Minister of State for Higher Education, Mary Mitchell O’Connor TD, today launched two important initiatives for STEM (Science, Technology, Engineering and Maths) education in Ireland. The first is DCU’s ‘A World of Opportunities’; a landmark STEM careers guide for parents, teachers and students. In partnership the Minister launched the fifth annual I Wish showcases, which takes place across four days in Dublin and Cork next February. To mark with the occasion, I Wish has released its annual survey of more than 2,200 Transition Year students, which shows secondary school girls and their teachers still don’t know enough about STEM subjects and the careers that can follow.
Minister Mitchell O’Connor TD said, “I am delighted to be here this morning to launch these innovative STEM initiatives. The need to increase gender diversity in STEM has been widely recognised and I Wish’s research once again highlights the challenge we face to help female students build confidence in this area at second level. We need to make more young people aware of the vast learning opportunities and potential careers that exist in STEM. Dublin City University’s “World of Opportunities” careers guide addresses this knowledge gap and will hopefully inspire students across the board to consider the exciting options open to them within the STEM field. What is so enlightening about this morning is the joined up thinking between I Wish, DCU, Accenture and the support from Business in the Community Ireland (BITC) in highlighting the challenges and opportunities facing STEM education in Ireland”
Caroline O’Driscoll, co-founder of I Wish, says: ‘We can now demonstrate definitively that the more a girl is exposed to extracurricular STEM events, the more likely she is to take on related Leaving Cert subjects and college courses. Information and confidence are also key however. We must continuously showcase the opportunities through STEM and build girls confidence in their ability to improve people’s lives through STEM. We need to act now to make a difference.”
Eleven thousand Transition Year girls have already experienced the I Wish showcase. This year, another six thousand will be introduced to the vast number of opportunities STEM has to offer.
Partnering in this event and as a leader in STEM education both nationally and internationally Dublin City University today launches an essential guide for parents, teachers and students showcasing the diverse, exciting range of STEM careers now available
DCU’s ‘A World of Opportunities’ highlights the varying pathways to a successful career in STEM and will ultimately help students to make informed choices when it comes to third level education.
DCU President, Prof. Brian MacCraith says: “Our ‘World of Opportunities’ publication is designed to explain, in accessible language, the exciting new careers available to those with STEM qualifications. The first purpose of the publication is to help parents and students to understand the exciting new career opportunities that are available in the world of work through having a STEM qualification. The task of selecting a career path in STEM areas can be somewhat daunting to those not familiar with new and evolving terminology. The second purpose of our publication is to highlight, through real examples, female role models in exciting STEM careers. Overall, our aim is to enhance the ‘STEM pipeline’ in Ireland and to move the dial on the gender imbalance issue”.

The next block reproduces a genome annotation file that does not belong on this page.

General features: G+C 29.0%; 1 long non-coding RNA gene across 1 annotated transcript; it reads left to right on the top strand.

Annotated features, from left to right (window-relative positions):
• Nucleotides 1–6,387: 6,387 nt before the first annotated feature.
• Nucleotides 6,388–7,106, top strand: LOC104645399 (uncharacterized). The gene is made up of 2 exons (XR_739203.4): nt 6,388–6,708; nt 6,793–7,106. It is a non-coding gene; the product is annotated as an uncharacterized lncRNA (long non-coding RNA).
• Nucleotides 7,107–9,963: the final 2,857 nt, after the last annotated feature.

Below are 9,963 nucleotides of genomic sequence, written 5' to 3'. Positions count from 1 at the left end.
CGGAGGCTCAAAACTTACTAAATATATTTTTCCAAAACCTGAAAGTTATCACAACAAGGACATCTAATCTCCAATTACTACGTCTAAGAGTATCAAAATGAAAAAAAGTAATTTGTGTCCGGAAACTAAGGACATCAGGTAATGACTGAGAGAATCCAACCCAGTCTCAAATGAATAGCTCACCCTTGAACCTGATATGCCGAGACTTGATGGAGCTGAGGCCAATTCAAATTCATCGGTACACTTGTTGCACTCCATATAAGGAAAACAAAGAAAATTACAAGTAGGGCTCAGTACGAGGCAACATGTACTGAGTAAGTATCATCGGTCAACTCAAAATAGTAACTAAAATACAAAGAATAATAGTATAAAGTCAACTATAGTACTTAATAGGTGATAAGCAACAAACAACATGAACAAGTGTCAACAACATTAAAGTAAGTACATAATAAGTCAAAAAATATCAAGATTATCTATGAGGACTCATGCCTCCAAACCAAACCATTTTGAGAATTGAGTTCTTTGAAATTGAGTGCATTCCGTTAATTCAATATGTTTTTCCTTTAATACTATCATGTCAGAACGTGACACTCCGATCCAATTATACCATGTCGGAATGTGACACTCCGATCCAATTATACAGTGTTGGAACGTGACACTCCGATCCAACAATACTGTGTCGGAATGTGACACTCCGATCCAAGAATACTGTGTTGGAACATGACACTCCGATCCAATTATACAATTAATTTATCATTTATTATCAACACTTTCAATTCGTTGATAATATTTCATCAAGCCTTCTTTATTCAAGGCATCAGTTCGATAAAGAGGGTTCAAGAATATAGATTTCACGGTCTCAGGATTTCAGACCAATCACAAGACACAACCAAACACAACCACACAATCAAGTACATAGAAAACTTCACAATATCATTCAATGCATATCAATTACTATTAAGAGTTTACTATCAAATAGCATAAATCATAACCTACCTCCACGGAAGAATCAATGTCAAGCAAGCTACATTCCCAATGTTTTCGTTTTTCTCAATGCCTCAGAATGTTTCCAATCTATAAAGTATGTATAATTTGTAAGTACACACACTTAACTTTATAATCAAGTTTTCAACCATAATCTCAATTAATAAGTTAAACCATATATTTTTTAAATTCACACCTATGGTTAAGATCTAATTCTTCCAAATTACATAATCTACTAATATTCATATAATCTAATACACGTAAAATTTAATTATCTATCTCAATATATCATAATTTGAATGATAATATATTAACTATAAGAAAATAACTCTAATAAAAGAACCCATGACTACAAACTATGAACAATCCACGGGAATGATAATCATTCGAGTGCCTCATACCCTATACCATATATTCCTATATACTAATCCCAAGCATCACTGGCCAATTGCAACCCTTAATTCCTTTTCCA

Alastair Blair, country managing director at Accenture in Ireland, said: “Traditionally Ireland has had access to deep skills and the availability of a young, highly educated and exceptionally adaptable workforce. This has allowed our country to respond and adapt rapidly to the extraordinary pace of change taking place around us. We need to work as a collective across government, academia and industry to further accelerate a profound change to our education system and to double down on areas such as STEM at a time when there is an ever increasing demand for a strong, diverse pipeline of skills. Today’s launch is a manifestation of what is possible. We now need to translate the intent of today into the actions of tomorrow.”
The Department’s STEM Education Policy Statement 2017–2026, published in November 2017, sets out the ambitious goals and actions required to achieve and improve the STEM education experience and outcomes for all learners. In realising Ireland’s aim to have the best education and training service in Europe within a decade, we must provide the most effective and engaging teaching, learning and assessment environment for STEM education at all levels.
Increasing the numbers of females in STEM is a key action in the STEM Education Implementation Plan There is a need to attract more females into STEM subjects at school level and ensure that they engage in STEM courses at higher or further education. There is also a need for focus on retention as there is a higher attrition rate for females leaving STEM careers than for males.
The STEM implementation plan builds on a range of reforms and initiatives already underway in STEM, in areas such as curriculum and assessment reform, teacher professional development, embedding digital learning and advances in initial teacher education. This will ensure that we have qualified people with the right skills to attract job opportunities and investment in these sectors. The Department of Business, Enterprise and Innovation has forecast that the number of research personnel employed within our knowledge-intensive industries will increase from 25,000 to 40,000 in the next four years. Thus increasing demand for graduates with STEM-related skills and qualifications across different sectors of the economy.